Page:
The Reorganization Project for Optilab Medical Laboratories has been failing since its official launch on April 1st. These are reflected in many departments at Granby Hospital, including cytology and pathology, struggling with a lack of staff.
The situation began to become more critical a few months ago after the retirement of a member of the cytology department team at Granby Hospital. The group was subsequently cut by two additional people: one of them is on maternity leave, the other is on sick leave.
“It’s hard enough to have enough staff in the labs. With Optilab, those who retire are not replaced. That’s what happened in Granby. That made the [analyzes] accumulate quickly, “lamented Emmanuel Breton, director of the Alliance of Professional and Technical Personnel in Health and Social Services (APTS) in Estrie.
As early as May, the situation became untenable. Nearly 8000 analyzes were pending. It should be noted that the PAP test, linked to cytology, also known as smear, consists of detecting alterations in the cells of the cervix, inter alia for the prevention of this form of cancer.
To resolve the impasse, the leaders of the Integrated University Health and Social Services Center (CIUSSS) of Estrie, which oversees the Granby Hospital, decided to send some 6,000 specimens to Sherbrooke (CHUS). Thousands more went to a private Ontario lab, Breton said. This was corroborated by Dr. Edmond Rizcallah, director of the pathology department of the CIUSSS of Estrie. “The people of Granby were very late when they asked us to help them. We accepted 5962 blades from home. For the additional 2000, it was felt that taking them would exceed the recommended time for patient safety. So we put our hands in the pocket, “said the specialist. Cost of the operation: $ 24,220.
Why have you opted for a laboratory outside Quebec? “My manager contacted several labs here, but they were all overworked. We only had this alternative, “said Dr. Rizcallah.
On the tightrope
Emmanuel Breton is of the opinion that the effects of Optilab cashed so far by the staff of the laboratories of the Granby Hospital Center (CHG) are only “the tip of the iceberg”.
“Everyone is overworked in the labs. There is work everywhere not to know what to do with it. It’s nonsense to impose cuts among that. […] In Granby, for example, instead of fixing the problem by hiring staff, even if only part-time, we are working with Optilab. And what is most deplorable is that patients pay the price for all these bad decisions, “he said.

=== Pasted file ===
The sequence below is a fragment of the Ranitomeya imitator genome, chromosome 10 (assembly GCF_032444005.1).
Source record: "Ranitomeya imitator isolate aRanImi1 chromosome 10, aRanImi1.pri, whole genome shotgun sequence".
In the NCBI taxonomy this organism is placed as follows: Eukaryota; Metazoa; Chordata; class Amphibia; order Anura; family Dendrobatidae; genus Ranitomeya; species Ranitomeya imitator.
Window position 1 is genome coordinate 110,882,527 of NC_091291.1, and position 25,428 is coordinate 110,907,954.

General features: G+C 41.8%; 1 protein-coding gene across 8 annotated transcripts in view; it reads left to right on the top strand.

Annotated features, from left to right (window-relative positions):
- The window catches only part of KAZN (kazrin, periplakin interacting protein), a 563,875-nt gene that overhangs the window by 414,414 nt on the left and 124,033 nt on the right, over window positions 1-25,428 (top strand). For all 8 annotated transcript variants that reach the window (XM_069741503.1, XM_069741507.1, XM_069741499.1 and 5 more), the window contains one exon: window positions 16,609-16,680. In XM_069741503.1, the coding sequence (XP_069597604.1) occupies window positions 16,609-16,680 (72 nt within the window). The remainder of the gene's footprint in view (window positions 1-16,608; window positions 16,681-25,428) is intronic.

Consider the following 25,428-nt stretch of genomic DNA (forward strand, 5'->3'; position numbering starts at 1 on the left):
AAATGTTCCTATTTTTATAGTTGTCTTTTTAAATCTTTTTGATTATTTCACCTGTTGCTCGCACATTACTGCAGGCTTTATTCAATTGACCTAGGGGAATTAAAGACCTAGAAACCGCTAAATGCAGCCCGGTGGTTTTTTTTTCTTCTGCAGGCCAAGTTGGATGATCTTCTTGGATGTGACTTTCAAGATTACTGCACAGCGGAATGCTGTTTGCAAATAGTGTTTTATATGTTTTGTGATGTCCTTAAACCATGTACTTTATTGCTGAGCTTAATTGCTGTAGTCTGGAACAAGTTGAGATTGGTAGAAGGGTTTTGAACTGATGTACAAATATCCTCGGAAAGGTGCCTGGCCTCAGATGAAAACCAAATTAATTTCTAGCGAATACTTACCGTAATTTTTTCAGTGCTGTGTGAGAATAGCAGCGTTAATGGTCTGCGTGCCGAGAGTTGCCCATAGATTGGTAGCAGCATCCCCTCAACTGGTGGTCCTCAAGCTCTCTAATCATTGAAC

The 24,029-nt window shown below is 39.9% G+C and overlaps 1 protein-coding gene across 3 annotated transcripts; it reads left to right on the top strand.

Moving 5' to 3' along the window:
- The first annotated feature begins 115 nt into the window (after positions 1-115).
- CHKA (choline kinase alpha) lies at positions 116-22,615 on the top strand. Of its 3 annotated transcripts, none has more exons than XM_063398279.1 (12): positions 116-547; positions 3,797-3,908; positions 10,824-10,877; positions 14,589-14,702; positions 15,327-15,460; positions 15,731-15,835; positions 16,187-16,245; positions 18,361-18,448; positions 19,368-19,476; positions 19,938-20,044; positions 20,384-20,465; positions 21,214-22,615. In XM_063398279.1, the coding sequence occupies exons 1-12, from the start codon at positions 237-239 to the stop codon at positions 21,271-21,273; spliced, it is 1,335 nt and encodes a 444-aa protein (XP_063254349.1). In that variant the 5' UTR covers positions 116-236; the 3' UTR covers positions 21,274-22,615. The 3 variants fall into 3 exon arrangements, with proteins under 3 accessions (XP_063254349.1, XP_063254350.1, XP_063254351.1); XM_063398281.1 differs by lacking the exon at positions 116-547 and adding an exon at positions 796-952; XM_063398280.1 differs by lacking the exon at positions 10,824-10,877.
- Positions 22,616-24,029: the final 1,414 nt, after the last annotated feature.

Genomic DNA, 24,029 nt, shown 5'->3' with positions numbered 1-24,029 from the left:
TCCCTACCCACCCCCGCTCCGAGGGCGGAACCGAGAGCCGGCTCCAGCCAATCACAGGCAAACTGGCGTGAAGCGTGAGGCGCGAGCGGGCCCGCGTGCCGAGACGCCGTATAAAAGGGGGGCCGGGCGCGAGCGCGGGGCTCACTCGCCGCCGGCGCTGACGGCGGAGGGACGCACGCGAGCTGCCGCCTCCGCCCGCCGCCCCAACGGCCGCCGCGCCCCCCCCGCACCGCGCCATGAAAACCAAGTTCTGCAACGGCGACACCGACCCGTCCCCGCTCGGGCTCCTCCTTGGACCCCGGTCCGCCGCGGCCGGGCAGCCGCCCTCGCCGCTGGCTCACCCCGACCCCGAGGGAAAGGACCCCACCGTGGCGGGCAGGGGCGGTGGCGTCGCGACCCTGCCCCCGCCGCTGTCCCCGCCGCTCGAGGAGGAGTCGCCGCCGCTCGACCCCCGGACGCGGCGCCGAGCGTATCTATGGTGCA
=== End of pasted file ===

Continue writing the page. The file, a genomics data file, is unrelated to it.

Dr. Rizcallah conceded that the situation is not rosy in the Estrie laboratories, especially at the CHG. “We do not even know if the government will force us to repatriate all analyzes [of the territory] to Sherbrooke. […] This bazaar of Optilab, we did not choose it. We are caught in this like everyone else. […] In the long run, we will come to something tangible. But in the meantime, there will be some scrap, “said the representative of CIUSSS Estrie.
According to Breton, the risk of errors can only increase exponentially if laboratory personnel remain under pressure. Added to this is the multiplication of manipulations of samples to be analyzed, among other things because of centralization. Recall that the CHG will be the big loser once the restructuring is completed with 27 jobs less. For its part, the Brome-Missisquoi-Perkins Hospital (BMP) will lose seven positions. “We are worried about [specimen] transfers, job losses and the labor force that will have to migrate to Sherbrooke. Unfortunately, there will be a huge loss of expertise in the region, “said the representative of the APTS.
The massive transfer to Sherbrooke of samples from laboratories in the four corners of the Estrie is enough to make you dizzy, said Dr. Rizcallah. “Transfers, of course it’s scary,” he said. That’s why we set up a traceability system. But it’s not perfect. […] We are never made easy in the health system. “